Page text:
FRAMINGHAM (10/23/2003) - Gaurav Dhillon is the president and chief executive officer (CEO) of data integration and business intelligence software maker Informatica Corp. in Redwood City, California. This week, the company held its annual Informatica World 2003 user event in San Diego, where Dhillon unveiled Informatica's road map, including plans for an adaptive data sharing infrastructure. While at the event, Dhillon took time to discuss Informatica and its plans for the future with Computerworld.
Can you elaborate on where Informatica is going? What is the major theme of the show? Our value proposition is shifting to an [integration] infrastructure that overlays on top of applications and legacy investments customers have made. By [helping customers] do a better job integrating some of these data sets, that provides a lot of value.
Our theme is to provide an adaptive infrastructure. We've seen that in many enterprise application integration projects -- people try to use technology but are not able to take into account ... the future. To our mind, the way people have gone about integration has been using fragments of code to glue together various systems in a company. The approach is inflexible and the minute anything changes those connections break.
What we're rolling out to customers is a movement to the adaptive infrastructure. That is the central theme of Version 7 [of the Informatica flagship PowerCenter data integration platform], code-named Stealth, which is in beta now and will ship in December. The connections that we're using are more self-describing, more loosely coupled and more flexible. As the business or technology changes, those connections don't break.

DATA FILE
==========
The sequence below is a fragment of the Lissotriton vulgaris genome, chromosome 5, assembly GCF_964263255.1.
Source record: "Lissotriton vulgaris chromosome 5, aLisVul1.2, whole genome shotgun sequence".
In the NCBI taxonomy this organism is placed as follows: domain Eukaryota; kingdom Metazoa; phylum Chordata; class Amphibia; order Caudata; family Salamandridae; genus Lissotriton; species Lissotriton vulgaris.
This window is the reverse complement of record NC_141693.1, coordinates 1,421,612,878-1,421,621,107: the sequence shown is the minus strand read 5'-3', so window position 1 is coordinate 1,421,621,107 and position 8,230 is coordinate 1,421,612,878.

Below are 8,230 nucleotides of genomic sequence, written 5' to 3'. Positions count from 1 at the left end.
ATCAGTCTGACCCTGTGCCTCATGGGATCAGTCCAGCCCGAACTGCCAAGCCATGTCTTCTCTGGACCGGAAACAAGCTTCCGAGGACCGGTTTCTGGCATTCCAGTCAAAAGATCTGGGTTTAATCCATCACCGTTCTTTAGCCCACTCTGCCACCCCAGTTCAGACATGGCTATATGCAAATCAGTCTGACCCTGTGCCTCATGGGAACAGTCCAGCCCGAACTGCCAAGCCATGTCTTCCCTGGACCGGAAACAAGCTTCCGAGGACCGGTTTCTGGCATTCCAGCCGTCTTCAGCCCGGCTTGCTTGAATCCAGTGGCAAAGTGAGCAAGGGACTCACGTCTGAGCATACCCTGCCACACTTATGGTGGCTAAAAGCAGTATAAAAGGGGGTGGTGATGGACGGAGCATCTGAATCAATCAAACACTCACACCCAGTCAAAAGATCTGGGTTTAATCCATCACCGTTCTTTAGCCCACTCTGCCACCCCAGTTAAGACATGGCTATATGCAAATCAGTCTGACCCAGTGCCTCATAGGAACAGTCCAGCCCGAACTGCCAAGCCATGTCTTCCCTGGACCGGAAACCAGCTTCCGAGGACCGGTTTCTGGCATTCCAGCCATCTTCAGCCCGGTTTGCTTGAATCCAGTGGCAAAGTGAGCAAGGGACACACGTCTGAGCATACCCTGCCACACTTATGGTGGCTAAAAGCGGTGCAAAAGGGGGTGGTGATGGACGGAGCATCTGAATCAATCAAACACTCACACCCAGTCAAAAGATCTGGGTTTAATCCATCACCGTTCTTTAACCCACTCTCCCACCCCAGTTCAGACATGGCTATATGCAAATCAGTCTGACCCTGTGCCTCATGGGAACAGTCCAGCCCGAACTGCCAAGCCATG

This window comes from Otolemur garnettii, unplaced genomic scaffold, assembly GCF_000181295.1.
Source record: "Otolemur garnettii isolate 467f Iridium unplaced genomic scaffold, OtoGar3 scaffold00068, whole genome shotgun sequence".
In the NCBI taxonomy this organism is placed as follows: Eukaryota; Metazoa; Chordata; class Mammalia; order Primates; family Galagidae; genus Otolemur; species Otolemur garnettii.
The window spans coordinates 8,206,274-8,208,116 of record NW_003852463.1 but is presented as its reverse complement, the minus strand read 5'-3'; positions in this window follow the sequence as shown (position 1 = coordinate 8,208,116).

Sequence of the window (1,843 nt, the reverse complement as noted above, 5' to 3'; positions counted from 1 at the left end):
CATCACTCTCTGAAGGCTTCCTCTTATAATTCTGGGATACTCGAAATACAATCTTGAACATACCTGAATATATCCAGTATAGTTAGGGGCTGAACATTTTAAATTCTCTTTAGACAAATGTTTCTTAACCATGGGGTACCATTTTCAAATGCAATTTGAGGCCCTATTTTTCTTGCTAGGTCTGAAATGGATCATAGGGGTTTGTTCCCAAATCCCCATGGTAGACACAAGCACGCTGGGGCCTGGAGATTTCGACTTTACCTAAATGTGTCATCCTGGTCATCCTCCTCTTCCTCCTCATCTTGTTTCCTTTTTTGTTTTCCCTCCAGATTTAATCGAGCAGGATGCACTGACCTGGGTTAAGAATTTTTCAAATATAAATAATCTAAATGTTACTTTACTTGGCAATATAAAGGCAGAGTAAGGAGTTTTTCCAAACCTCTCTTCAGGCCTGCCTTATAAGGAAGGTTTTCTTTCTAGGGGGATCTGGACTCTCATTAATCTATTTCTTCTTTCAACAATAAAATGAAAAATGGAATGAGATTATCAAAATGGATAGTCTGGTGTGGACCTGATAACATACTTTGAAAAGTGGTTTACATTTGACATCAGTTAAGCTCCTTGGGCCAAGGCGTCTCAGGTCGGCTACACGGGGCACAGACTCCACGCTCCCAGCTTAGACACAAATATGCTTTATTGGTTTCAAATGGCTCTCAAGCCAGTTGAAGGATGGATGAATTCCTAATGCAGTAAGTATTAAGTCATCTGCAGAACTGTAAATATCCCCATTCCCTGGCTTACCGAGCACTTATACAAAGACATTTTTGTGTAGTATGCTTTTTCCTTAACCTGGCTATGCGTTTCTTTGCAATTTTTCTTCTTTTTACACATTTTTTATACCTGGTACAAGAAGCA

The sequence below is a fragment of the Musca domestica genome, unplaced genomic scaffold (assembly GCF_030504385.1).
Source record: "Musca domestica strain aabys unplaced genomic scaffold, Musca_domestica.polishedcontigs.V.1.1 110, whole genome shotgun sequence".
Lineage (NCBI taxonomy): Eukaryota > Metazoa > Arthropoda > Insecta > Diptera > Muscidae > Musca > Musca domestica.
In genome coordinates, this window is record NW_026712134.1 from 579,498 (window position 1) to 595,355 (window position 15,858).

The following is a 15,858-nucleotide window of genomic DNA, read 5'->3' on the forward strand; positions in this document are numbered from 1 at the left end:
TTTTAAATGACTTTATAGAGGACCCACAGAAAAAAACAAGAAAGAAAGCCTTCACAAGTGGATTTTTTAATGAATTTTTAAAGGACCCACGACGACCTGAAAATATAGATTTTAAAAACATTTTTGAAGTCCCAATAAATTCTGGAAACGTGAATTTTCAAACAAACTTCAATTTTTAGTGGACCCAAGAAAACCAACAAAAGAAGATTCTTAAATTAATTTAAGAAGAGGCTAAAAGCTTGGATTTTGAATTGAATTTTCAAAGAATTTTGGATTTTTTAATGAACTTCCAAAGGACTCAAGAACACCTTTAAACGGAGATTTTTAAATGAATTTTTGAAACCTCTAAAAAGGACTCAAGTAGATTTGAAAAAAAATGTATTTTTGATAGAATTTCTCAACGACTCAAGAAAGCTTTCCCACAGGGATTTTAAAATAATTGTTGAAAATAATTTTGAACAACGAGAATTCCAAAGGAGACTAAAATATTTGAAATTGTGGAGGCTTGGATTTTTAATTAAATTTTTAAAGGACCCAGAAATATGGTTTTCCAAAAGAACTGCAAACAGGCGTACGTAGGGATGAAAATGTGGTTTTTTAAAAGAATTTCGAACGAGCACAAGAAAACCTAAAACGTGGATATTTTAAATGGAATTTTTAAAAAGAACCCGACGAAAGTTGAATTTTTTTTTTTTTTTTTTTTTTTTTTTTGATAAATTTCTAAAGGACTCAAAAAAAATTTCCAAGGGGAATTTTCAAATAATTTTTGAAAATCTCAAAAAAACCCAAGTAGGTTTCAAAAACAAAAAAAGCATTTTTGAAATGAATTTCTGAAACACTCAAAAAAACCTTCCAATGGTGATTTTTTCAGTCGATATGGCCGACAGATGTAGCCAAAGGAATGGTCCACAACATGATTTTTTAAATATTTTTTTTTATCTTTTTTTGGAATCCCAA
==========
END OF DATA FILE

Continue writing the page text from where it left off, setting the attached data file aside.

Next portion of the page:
We feel a lot of integration projects are driven by visibility needs such as regulatory compliance, and there is the need for a single view of the customer to do upselling or cross-selling. PowerCenter 7 will have some things that will enable companies to write customer masters.
Other companies, such as Business Objects, have been moving into some of areas you are in, such as extraction, transformation and load technology. Does that threaten you? It shows there is a big market. Our research and development folks are creating a lot of value and growing our position in a good secure way. The fact that other folks are getting into integration indicates that the overall integration needs are in the billions of dollars, and 70 percent [of the cost] of that is in data integration.
The independent view we provide is as a data integration player.
What is your big differentiator? Our approach is based on an object-oriented way of connecting a database and applications to make things happen. The competition is about rewriting fragments of code, internally or by a third party. When there is a new version of an enterprise resource planning or database installed [in these enterprises] you have to redo everything. Our advantage is to get people into deployment and keep them going, regardless of the things going on about them.